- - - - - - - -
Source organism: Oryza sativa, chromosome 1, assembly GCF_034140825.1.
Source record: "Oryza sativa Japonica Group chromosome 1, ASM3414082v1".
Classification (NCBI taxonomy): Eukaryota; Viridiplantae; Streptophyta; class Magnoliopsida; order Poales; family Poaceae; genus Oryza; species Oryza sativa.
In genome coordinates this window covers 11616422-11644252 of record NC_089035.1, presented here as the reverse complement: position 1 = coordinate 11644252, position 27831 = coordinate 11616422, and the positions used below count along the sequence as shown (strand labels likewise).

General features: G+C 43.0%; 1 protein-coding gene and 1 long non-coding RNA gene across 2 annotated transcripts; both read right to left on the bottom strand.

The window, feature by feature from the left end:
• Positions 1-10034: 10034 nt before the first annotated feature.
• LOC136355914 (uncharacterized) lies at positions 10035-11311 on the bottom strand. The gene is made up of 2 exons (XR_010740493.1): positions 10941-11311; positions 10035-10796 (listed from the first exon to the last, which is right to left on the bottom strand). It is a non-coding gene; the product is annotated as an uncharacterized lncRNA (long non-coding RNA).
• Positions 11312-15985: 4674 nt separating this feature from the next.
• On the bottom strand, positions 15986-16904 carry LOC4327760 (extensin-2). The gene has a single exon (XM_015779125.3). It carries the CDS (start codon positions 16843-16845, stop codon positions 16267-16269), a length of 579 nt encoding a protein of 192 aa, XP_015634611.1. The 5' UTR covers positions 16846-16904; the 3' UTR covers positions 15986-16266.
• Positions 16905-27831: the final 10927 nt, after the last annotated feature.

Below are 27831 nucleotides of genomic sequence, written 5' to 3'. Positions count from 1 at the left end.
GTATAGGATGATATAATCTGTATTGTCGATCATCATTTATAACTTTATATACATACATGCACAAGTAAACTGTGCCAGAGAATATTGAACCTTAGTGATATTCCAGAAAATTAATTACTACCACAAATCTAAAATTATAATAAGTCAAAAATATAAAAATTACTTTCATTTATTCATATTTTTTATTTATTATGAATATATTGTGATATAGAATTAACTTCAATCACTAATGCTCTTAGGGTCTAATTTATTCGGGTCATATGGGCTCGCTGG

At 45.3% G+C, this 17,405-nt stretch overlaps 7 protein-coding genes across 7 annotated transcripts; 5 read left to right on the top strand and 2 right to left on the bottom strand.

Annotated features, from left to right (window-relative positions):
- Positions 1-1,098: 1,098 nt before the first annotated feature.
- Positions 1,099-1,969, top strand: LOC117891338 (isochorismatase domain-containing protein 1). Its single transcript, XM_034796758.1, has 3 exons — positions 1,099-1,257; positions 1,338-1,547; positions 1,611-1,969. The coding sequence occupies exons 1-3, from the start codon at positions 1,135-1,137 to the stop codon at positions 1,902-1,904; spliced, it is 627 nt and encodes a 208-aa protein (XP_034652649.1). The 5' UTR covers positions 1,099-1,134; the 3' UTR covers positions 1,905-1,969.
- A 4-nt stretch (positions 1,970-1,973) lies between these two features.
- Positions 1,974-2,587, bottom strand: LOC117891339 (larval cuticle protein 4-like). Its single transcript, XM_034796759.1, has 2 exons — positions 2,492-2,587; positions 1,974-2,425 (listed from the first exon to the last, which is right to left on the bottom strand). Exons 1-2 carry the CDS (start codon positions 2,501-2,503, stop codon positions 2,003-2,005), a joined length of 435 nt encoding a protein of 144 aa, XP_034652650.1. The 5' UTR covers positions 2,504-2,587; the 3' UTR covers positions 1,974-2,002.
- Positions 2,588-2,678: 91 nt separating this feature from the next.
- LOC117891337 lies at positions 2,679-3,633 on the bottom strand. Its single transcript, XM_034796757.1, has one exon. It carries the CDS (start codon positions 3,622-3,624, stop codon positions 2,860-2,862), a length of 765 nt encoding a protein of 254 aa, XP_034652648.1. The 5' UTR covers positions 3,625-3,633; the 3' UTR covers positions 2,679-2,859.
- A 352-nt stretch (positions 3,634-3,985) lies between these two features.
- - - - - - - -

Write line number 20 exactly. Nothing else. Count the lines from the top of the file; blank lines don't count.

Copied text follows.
- Positions 2,588-2,678: 91 nt separating this feature from the next.